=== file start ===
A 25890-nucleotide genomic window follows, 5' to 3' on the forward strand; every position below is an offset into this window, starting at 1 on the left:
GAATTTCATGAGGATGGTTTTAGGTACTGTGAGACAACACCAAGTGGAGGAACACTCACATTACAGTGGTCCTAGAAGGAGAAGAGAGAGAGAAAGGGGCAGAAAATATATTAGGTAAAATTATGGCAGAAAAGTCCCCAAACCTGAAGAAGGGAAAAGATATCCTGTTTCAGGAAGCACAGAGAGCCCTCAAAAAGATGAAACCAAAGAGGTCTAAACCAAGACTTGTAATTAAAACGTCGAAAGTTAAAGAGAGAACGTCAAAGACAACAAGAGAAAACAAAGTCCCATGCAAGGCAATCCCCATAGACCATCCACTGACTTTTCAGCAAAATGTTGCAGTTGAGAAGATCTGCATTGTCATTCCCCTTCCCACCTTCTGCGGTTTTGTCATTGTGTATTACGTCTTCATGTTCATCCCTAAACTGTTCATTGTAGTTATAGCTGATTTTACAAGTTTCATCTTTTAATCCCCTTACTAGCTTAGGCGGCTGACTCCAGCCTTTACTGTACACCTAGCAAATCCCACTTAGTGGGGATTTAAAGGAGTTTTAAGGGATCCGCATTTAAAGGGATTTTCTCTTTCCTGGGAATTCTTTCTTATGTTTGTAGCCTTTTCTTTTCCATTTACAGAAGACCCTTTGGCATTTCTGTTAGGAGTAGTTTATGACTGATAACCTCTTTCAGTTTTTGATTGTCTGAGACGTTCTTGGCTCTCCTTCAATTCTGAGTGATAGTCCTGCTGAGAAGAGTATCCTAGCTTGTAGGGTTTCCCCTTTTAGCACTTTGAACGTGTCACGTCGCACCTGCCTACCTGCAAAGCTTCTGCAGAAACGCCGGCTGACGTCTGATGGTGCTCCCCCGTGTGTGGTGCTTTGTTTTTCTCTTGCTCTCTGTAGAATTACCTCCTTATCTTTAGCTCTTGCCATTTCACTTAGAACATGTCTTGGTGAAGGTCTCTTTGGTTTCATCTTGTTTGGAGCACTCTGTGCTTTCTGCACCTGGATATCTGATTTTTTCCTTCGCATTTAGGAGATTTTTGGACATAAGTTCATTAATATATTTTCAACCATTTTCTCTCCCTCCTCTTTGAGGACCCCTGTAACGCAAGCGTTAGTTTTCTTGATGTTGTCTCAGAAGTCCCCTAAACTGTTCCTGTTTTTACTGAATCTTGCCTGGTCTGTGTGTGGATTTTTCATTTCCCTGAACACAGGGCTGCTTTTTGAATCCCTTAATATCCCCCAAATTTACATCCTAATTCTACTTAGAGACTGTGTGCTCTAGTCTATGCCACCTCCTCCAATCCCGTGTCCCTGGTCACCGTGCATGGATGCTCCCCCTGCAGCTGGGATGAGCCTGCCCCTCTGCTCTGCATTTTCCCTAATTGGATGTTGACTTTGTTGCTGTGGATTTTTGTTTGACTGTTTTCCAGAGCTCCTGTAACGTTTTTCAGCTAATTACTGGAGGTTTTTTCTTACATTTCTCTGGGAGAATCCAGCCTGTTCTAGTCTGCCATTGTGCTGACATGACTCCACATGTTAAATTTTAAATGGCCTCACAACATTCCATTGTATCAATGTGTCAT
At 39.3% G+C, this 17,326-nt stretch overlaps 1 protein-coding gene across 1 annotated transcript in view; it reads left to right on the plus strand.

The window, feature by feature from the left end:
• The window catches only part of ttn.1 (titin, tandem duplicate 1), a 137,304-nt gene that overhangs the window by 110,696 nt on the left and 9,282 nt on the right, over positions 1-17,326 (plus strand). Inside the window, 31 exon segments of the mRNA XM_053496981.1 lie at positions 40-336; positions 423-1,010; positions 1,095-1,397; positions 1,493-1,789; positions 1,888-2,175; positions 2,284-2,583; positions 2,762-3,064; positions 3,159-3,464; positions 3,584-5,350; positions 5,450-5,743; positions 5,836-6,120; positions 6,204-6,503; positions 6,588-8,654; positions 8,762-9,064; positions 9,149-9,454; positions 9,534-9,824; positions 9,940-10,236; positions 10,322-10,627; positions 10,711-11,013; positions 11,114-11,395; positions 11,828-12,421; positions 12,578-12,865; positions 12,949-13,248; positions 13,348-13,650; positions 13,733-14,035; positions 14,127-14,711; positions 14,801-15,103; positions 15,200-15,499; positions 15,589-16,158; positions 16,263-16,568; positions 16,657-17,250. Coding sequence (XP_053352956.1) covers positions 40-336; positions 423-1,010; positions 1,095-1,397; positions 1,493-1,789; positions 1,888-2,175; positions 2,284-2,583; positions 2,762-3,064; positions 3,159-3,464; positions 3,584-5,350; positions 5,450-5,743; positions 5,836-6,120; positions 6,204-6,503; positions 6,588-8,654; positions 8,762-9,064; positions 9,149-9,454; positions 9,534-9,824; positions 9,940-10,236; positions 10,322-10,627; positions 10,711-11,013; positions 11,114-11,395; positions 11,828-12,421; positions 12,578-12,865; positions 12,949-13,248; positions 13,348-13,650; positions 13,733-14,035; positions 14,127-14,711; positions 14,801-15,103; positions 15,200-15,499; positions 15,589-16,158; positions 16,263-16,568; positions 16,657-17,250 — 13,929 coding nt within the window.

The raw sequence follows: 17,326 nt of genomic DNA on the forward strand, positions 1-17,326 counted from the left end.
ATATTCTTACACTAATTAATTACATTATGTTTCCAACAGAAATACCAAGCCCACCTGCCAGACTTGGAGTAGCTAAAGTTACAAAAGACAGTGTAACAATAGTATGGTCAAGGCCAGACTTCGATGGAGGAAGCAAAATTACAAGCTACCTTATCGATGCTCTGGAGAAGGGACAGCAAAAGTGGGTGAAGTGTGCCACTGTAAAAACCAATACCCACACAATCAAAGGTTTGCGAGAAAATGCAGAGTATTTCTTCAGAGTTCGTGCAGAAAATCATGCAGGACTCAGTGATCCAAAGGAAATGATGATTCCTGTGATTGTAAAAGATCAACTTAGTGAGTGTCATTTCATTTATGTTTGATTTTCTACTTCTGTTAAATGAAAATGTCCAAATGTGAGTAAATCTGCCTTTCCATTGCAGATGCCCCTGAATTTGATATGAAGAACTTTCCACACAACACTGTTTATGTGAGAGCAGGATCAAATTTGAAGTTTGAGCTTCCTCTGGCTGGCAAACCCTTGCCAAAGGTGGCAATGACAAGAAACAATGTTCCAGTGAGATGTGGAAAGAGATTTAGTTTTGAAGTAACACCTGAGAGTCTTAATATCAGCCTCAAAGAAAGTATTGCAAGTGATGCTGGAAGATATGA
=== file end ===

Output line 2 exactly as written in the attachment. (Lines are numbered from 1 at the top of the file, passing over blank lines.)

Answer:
GAATTTCATGAGGATGGTTTTAGGTACTGTGAGACAACACCAAGTGGAGGAACACTCACATTACAGTGGTCCTAGAAGGAGAAGAGAGAGAGAAAGGGGCAGAAAATATATTAGGTAAAATTATGGCAGAAAAGTCCCCAAACCTGAAGAAGGGAAAAGATATCCTGTTTCAGGAAGCACAGAGAGCCCTCAAAAAGATGAAACCAAAGAGGTCTAAACCAAGACTTGTAATTAAAACGTCGAAAGTTAAAGAGAGAACGTCAAAGACAACAAGAGAAAACAAAGTCCCATGCAAGGCAATCCCCATAGACCATCCACTGACTTTTCAGCAAAATGTTGCAGTTGAGAAGATCTGCATTGTCATTCCCCTTCCCACCTTCTGCGGTTTTGTCATTGTGTATTACGTCTTCATGTTCATCCCTAAACTGTTCATTGTAGTTATAGCTGATTTTACAAGTTTCATCTTTTAATCCCCTTACTAGCTTAGGCGGCTGACTCCAGCCTTTACTGTACACCTAGCAAATCCCACTTAGTGGGGATTTAAAGGAGTTTTAAGGGATCCGCATTTAAAGGGATTTTCTCTTTCCTGGGAATTCTTTCTTATGTTTGTAGCCTTTTCTTTTCCATTTACAGAAGACCCTTTGGCATTTCTGTTAGGAGTAGTTTATGACTGATAACCTCTTTCAGTTTTTGATTGTCTGAGACGTTCTTGGCTCTCCTTCAATTCTGAGTGATAGTCCTGCTGAGAAGAGTATCCTAGCTTGTAGGGTTTCCCCTTTTAGCACTTTGAACGTGTCACGTCGCACCTGCCTACCTGCAAAGCTTCTGCAGAAACGCCGGCTGACGTCTGATGGTGCTCCCCCGTGTGTGGTGCTTTGTTTTTCTCTTGCTCTCTGTAGAATTACCTCCTTATCTTTAGCTCTTGCCATTTCACTTAGAACATGTCTTGGTGAAGGTCTCTTTGGTTTCATCTTGTTTGGAGCACTCTGTGCTTTCTGCACCTGGATATCTGATTTTTTCCTTCGCATTTAGGAGATTTTTGGACATAAGTTCATTAATATATTTTCAACCATTTTCTCTCCCTCCTCTTTGAGGACCCCTGTAACGCAAGCGTTAGTTTTCTTGATGTTGTCTCAGAAGTCCCCTAAACTGTTCCTGTTTTTACTGAATCTTGCCTGGTCTGTGTGTGGATTTTTCATTTCCCTGAACACAGGGCTGCTTTTTGAATCCCTTAATATCCCCCAAATTTACATCCTAATTCTACTTAGAGACTGTGTGCTCTAGTCTATGCCACCTCCTCCAATCCCGTGTCCCTGGTCACCGTGCATGGATGCTCCCCCTGCAGCTGGGATGAGCCTGCCCCTCTGCTCTGCATTTTCCCTAATTGGATGTTGACTTTGTTGCTGTGGATTTTTGTTTGACTGTTTTCCAGAGCTCCTGTAACGTTTTTCAGCTAATTACTGGAGGTTTTTTCTTACATTTCTCTGGGAGAATCCAGCCTGTTCTAGTCTGCCATTGTGCTGACATGACTCCACATGTTAAATTTTAAATGGCCTCACAACATTCCATTGTATCAATGTGTCAT